Opinion: King's Candy Crush is enjoying its 'Angry Birds moment'
Developer living up to its name
You know how it is. You set off on your vacation and, it doesn't matter where you go or for how long for, work somehow manages to catch up with you.
So it was that, on my plane out to Mallorca, along the Spanish island's rocky coast, in the airport on the way back and on my late plane home, one mobile game kept popping up time and time again – and for once it wasn't Angry Birds.
Indeed, it only occurred to me just how often I'd encountered King's Candy Crush Saga during my week off when on Saturday night, somewhere over the English Channel, I watched as the chap sat next to me taught his wife how to play on her iPhone.
He then watched over her intently as, slowly but surely, she got just as addicted to the game as he had been earlier in the flight.
Crushing the opposition
She wasn't alone, either. Between the cracks of the chairs immediately in front, I could see the family in front watching as their kid was finally silenced by taking on Candy Crush on the father's Android.
Something's happening here, I thought.
Of course, I've been perfectly aware that Candy Crush Saga has a somewhat healthy following for some time now, even if the exact reasoning behind it's success eludes me.
I should probably state here that I've always been quite an enthusiastic Bejeweled fan. To me, Candy Crush Saga has always seemed like an attempt to improve on what is already a mainstream master – an attempt that's never quite won me over.
But I'm firmly in the minority, it would appear.
There are now a good hundred or so smartphone games you could describe as being smash hits of a cataclysmic level – of which Candy Crash Saga has long been one – but the number of games able to reach the heights of Rovio's aforementioned monster in terms of reaching a broad as audience as possible is few, if not non-existent.
Candy Crush Saga, I'd say, is on track to hit those same targets.
While you'll find plenty of consumers who wouldn't identify as 'gamers' but are aware of mobile titles such as Cut the Rope or Fruit Ninja, King's Candy Crush Saga appears to have moved above and beyond that particular echelon.
Not only are your friends, your gran, your mother, your brother and your financial advisor all talking about Candy Crush Saga – they're also playing it.
It appears King has no intention of stopping, either. During my time away I also happened upon the very functional, but likely effective, Candy Crush Saga television ads.
Given I'd been surrounded by said game virtually all week, you might question whether further promotion is even needed. It's likely, however, that said TV spots aren't purely about driving sales, but also further building brand awareness.
As Rovio can attest, for studios that wish to truly become mobile superpowers, much of their strength needs to be driven by their presence away from the actual games. Almost half of Rovio's revenues last year, for instance, came from the studio's consumer products division.
For games looking to break out from the mobile arena, merchandising and licensing deals are key.
Candy Crush Saga's appeal is, perhaps, less obvious in this particular arena – it's hard to imagine a Candy Crush movie, for instance – but the TV ads are undoubtedly a step in this direction.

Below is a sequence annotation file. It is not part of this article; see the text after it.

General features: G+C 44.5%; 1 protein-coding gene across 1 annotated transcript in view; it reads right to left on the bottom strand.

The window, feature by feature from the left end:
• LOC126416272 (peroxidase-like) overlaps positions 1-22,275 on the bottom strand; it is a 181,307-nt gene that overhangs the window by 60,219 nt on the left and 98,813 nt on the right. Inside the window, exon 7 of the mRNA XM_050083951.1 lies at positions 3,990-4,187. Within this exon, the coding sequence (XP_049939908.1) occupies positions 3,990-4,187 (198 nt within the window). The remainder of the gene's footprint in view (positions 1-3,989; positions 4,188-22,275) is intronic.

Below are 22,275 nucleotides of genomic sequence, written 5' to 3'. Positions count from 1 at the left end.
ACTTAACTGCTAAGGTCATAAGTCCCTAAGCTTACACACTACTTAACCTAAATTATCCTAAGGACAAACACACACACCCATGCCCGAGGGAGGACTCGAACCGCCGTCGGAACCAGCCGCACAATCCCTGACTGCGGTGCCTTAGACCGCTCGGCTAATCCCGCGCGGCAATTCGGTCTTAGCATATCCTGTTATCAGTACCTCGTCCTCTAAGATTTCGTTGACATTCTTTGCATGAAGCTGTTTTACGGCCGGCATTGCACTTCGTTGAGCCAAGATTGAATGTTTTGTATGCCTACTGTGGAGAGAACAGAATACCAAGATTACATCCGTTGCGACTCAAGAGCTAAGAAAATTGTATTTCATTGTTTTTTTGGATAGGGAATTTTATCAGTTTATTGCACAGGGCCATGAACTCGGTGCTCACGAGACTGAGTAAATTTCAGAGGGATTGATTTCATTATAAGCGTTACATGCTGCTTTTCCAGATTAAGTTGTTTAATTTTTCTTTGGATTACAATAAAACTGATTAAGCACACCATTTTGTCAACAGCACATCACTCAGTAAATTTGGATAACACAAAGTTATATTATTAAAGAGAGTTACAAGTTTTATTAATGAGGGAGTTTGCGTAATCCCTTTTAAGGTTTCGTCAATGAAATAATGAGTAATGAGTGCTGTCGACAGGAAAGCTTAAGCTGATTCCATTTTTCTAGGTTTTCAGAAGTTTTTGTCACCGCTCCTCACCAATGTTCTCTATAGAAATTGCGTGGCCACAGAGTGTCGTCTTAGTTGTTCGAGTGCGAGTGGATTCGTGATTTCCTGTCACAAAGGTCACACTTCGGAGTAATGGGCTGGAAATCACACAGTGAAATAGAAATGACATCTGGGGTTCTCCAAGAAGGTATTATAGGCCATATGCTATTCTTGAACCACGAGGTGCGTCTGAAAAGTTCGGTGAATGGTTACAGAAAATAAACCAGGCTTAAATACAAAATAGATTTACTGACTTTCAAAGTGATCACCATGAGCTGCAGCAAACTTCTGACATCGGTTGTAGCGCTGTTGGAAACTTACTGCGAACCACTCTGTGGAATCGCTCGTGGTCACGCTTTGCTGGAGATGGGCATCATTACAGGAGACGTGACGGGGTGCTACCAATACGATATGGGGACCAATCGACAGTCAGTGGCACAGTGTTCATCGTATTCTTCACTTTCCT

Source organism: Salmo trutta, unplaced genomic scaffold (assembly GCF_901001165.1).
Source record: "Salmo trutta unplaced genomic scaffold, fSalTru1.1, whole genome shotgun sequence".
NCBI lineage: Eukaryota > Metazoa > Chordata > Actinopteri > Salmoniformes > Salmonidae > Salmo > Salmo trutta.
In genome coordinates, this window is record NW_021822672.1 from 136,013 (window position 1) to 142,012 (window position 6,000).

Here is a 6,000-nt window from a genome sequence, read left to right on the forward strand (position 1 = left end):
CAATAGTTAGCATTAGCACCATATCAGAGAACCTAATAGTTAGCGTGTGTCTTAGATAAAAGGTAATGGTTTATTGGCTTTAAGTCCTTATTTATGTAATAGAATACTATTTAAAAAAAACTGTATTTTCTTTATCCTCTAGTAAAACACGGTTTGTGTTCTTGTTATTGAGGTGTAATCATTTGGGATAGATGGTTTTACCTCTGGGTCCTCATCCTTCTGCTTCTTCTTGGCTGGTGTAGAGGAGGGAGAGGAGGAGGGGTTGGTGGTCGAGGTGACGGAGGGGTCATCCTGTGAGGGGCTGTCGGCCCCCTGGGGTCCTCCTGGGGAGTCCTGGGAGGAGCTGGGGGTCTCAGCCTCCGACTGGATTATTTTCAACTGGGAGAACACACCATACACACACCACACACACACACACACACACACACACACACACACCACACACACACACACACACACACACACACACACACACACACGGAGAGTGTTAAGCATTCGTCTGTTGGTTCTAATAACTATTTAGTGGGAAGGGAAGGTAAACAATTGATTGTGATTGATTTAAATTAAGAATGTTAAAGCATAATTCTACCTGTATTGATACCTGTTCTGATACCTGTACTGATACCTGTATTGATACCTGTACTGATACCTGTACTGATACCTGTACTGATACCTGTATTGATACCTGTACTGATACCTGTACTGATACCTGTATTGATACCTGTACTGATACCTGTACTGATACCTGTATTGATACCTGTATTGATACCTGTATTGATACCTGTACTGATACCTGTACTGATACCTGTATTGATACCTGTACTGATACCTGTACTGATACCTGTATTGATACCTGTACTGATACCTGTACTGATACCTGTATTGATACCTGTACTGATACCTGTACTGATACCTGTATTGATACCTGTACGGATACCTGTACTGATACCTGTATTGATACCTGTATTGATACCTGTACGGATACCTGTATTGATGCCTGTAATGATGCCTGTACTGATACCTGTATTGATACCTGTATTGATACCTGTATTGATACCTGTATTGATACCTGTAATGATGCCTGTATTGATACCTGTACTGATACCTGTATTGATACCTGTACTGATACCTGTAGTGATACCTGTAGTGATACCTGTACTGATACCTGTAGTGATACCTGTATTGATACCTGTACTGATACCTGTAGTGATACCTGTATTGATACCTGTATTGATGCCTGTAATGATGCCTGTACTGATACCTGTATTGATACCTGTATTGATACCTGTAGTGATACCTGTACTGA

What this will mean for mobile as a whole, however, is just as interesting. It's unlikely developers will be all too keen to try and clone Candy Crush wholesale – match-three puzzlers are hardly rare as it is.
But the idea of taking an accepted model and stretching it out so a user's progress is tracked, contained and monetised more effectively is an approach that's only likely to grow in popularity amongst developers in the months and years ahead.
Whether any of these games will be capable of filling the plane escorting me on my way to my next holiday with loyal players old and new, however, remains to be seen.
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Heather Stark | 19:51 - 24 September 2013
As regards consumer product spinoffs, I've been amused to see the Candy Crush socks appearing. Cute but not perhaps urgent. I think it would be interesting to provide level-specific goods - bracelet charms from someone with fulfilment expertise, like Pandora, tie pins (and perhaps even candy, which might need to be replenished....).
Jean O'connor | 05:28 - 12 June 2013
wtf with #122 you give 30 tries but after 5 to 6 you close's up , saying the bomb is about to explowed, come on get the game right and be fair.
Andrew Bryant | 14:23 - 5 June 2013
You can add 'your midwife' to the list of 'yours'. Yes, we were introduced to it in a maternity ward. I won't name names.
jon jordan | 12:24 - 3 June 2013
Of course, the big difference with Angry Birds is that King's Saga games are inherent social across Facebook and mobile thanks to the Saga leaderboard element.
Keith Andrew | 11:33 - 3 June 2013
That's probably true. It's certainly an interesting move - there's no subtlety to the ads at all, they're very literal, which ads to the reminder argument, I think.
Nicholas Lovell | 11:20 - 3 June 2013
Actually, i think the ads are more likely to be user retention technique than a user acquisition technique. Candy Crush is a game that needs people to be in the moment to make money. Getting people - especially non-gamers - to remember is a key priority of the ads.
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